Next on our itinerary was the fascinating scenery of Cappadocia, where we spent 3 nights. The landscape consists of strange formations of volcanic tuff that have been sculpted over the millennia into fantastic shapes—called fairy chimneys, mushrooms, etc--by water and erosion. Many of them had been carved out and made into homes. We even visited an entire underground city there (8 levels deep), which had once been inhabited by Christians hiding from Arab invaders. I’ll always remember our early morning hot air balloon ride over this wondrous landscape and the evening religious ceremony of the Whirling Dervishes. Yes—they really do whirl.
Our long drive toward the Mediterranean coast was broken up by an overnight stay in a village home. Actually, our group of 12 stayed in two adjacent family homes. It was an interesting introduction to a typical Turkish family, if not the most comfortable lodgings. Our overnight there coincided with the first day of Ramadan, and we were awakened by village drummers at 3:00AM. These acted as the village “alarm clock”, awakening the villagers so that they could eat before sunrise. During the month of Ramadan, practicing Muslims are not allowed to eat or drink between sunrise and sunset! Luckily, we didn’t have to abide by this—and actually, many Turks did not either. As our guide said, many Turks are “lukewarm Muslims”.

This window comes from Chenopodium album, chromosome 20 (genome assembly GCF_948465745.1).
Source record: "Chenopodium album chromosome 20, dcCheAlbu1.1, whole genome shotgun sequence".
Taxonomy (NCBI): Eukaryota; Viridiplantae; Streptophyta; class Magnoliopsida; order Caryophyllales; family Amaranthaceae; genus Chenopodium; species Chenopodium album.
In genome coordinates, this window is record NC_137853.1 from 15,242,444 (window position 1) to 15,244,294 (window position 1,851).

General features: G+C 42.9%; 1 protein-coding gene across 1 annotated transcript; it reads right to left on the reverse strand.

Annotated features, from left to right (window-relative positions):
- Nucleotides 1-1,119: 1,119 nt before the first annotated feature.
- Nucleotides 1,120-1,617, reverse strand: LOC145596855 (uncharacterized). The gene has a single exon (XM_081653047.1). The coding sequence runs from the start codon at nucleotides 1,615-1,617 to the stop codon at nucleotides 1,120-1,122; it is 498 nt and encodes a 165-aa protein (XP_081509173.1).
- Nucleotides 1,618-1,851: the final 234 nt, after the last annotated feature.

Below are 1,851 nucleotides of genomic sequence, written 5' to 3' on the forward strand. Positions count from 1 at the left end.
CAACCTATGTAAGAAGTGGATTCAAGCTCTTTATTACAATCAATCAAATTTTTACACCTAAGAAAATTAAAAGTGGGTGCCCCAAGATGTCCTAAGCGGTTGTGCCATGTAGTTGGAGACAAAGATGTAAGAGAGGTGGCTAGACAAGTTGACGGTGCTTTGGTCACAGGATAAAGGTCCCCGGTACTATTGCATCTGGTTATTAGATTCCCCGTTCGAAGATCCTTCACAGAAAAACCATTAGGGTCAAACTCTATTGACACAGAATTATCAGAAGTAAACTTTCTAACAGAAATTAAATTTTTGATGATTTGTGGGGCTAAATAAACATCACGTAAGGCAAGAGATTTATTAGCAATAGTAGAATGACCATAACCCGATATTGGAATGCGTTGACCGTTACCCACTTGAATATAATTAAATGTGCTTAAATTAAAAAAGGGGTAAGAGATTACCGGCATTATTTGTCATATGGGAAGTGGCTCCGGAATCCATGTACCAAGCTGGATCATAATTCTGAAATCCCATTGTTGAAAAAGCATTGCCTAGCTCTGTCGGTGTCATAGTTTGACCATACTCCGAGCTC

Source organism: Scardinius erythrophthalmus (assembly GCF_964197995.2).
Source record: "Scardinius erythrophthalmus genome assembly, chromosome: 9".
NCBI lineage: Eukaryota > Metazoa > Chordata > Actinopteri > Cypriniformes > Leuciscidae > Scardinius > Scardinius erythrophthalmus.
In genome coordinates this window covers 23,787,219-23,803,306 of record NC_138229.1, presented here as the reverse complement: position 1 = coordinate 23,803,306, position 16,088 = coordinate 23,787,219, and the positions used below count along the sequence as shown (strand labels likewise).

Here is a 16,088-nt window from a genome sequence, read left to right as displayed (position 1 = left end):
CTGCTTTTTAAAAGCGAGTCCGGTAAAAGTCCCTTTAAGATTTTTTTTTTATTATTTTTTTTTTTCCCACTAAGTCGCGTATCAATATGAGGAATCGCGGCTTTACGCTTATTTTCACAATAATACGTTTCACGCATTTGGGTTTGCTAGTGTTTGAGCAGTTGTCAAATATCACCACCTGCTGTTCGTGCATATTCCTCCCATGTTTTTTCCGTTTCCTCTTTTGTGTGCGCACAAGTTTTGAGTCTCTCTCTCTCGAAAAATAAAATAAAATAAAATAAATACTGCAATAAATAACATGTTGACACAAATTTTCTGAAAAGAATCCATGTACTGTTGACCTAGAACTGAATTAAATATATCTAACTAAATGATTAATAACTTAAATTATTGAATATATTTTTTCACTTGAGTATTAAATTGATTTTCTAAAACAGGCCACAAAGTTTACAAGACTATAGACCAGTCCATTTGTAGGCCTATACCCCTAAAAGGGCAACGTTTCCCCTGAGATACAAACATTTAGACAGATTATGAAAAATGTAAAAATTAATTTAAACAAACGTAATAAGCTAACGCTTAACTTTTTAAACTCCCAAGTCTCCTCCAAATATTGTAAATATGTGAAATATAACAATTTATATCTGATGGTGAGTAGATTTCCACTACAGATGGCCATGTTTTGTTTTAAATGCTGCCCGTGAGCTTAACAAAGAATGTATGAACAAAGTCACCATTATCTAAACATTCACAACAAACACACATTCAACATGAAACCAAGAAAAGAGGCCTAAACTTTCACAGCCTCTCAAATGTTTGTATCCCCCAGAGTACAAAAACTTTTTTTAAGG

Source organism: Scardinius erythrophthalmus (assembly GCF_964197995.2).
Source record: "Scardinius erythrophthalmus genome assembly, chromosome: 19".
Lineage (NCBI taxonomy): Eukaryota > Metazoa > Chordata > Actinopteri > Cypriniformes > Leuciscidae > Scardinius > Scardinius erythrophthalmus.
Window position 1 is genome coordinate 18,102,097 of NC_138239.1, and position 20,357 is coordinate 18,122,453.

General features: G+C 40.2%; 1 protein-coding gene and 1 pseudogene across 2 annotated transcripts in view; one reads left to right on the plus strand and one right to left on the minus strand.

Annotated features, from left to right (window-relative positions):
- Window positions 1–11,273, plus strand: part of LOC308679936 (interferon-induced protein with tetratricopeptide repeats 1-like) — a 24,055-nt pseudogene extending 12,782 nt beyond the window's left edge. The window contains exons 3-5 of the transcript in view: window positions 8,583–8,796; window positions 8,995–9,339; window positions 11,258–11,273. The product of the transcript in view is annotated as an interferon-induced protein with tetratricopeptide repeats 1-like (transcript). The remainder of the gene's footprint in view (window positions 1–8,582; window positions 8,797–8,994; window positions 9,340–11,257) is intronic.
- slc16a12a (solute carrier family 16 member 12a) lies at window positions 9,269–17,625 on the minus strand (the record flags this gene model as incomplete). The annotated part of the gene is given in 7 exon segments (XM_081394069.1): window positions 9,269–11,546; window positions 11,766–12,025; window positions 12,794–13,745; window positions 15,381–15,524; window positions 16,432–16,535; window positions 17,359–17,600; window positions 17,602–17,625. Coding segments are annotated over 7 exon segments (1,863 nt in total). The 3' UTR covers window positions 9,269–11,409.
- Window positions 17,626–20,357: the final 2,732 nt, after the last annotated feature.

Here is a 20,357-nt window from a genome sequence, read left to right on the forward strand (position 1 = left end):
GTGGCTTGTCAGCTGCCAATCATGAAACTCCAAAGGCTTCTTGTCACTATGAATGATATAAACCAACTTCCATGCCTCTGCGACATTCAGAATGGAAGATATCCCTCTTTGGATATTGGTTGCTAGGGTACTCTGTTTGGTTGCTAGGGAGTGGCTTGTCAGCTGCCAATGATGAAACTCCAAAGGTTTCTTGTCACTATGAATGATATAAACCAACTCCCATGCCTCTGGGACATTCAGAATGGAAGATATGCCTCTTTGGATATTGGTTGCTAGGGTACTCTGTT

We continued on toward the coast, stopping at the wonderful Roman (161AD) theater at Aspendos along the way. Our interesting hotel in Antalya was within the citadel area—the oldest part of this beautiful seaside city. While there, we took a day trip to the ruins of the ancient city of Perge (established around the 13th C BC, and enjoyed some free time for souvenir shopping and relaxation.
The next segment of our tour was a 5 night cruise on a typical Turkish sailboat called a gulet. Before boarding at Fethiye, we had some more sight-seeing to do, including another ancient city called Myra dating back to the 5th C BC, the Church of St. Nicholas (aka Santa Claus), and a 5th C BC Lycean city that had collapsed into the sea in the 2nd C AD due to earthquakes. The cruise up the “turquoise coast” (the water was truly turquoise) was wonderful and relaxing. We swam, enjoyed the gorgeous mountain & harbor scenery, ate, napped, read, played games and periodically went ashore for hiking to various sites.
We ended the trip with 2 nights in Kusadasi, on the Aegean Sea, from which we visited the nearby sites of the Basilica of St. John and Ephasus. Ephasus is considered the best-preserved classical city in the eastern Mediterranean, and it certainly impressed me! Its earliest history dates from before 800 BC, but most of what remains is from the Roman period when it was the capital of Asia Minor. During this time, it attracted many Christians, including St John, the Virgin Mary, and St Paul.